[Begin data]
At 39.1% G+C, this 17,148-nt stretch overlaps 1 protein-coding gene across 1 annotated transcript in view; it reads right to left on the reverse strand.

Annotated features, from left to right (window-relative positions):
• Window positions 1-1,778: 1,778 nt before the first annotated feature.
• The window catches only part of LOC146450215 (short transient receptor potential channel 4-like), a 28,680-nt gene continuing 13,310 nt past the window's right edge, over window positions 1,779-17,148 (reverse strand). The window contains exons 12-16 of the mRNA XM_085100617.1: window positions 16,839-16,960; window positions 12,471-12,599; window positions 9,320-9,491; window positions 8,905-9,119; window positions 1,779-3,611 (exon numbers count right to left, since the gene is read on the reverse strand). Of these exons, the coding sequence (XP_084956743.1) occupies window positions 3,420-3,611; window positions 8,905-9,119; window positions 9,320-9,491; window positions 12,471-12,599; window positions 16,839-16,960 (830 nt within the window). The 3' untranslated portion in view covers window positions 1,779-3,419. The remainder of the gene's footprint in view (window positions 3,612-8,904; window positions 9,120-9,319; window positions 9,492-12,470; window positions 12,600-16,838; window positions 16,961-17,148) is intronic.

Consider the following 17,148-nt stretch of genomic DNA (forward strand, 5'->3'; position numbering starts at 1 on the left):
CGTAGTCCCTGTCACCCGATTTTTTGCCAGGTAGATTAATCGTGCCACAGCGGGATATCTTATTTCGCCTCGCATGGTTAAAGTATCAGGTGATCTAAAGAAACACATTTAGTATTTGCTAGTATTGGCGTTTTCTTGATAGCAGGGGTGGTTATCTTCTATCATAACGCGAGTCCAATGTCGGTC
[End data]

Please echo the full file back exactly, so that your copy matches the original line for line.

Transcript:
At 39.1% G+C, this 17,148-nt stretch overlaps 1 protein-coding gene across 1 annotated transcript in view; it reads right to left on the reverse strand.

Annotated features, from left to right (window-relative positions):
• Window positions 1-1,778: 1,778 nt before the first annotated feature.
• The window catches only part of LOC146450215 (short transient receptor potential channel 4-like), a 28,680-nt gene continuing 13,310 nt past the window's right edge, over window positions 1,779-17,148 (reverse strand). The window contains exons 12-16 of the mRNA XM_085100617.1: window positions 16,839-16,960; window positions 12,471-12,599; window positions 9,320-9,491; window positions 8,905-9,119; window positions 1,779-3,611 (exon numbers count right to left, since the gene is read on the reverse strand). Of these exons, the coding sequence (XP_084956743.1) occupies window positions 3,420-3,611; window positions 8,905-9,119; window positions 9,320-9,491; window positions 12,471-12,599; window positions 16,839-16,960 (830 nt within the window). The 3' untranslated portion in view covers window positions 1,779-3,419. The remainder of the gene's footprint in view (window positions 3,612-8,904; window positions 9,120-9,319; window positions 9,492-12,470; window positions 12,600-16,838; window positions 16,961-17,148) is intronic.

Consider the following 17,148-nt stretch of genomic DNA (forward strand, 5'->3'; position numbering starts at 1 on the left):
CGTAGTCCCTGTCACCCGATTTTTTGCCAGGTAGATTAATCGTGCCACAGCGGGATATCTTATTTCGCCTCGCATGGTTAAAGTATCAGGTGATCTAAAGAAACACATTTAGTATTTGCTAGTATTGGCGTTTTCTTGATAGCAGGGGTGGTTATCTTCTATCATAACGCGAGTCCAATGTCGGTC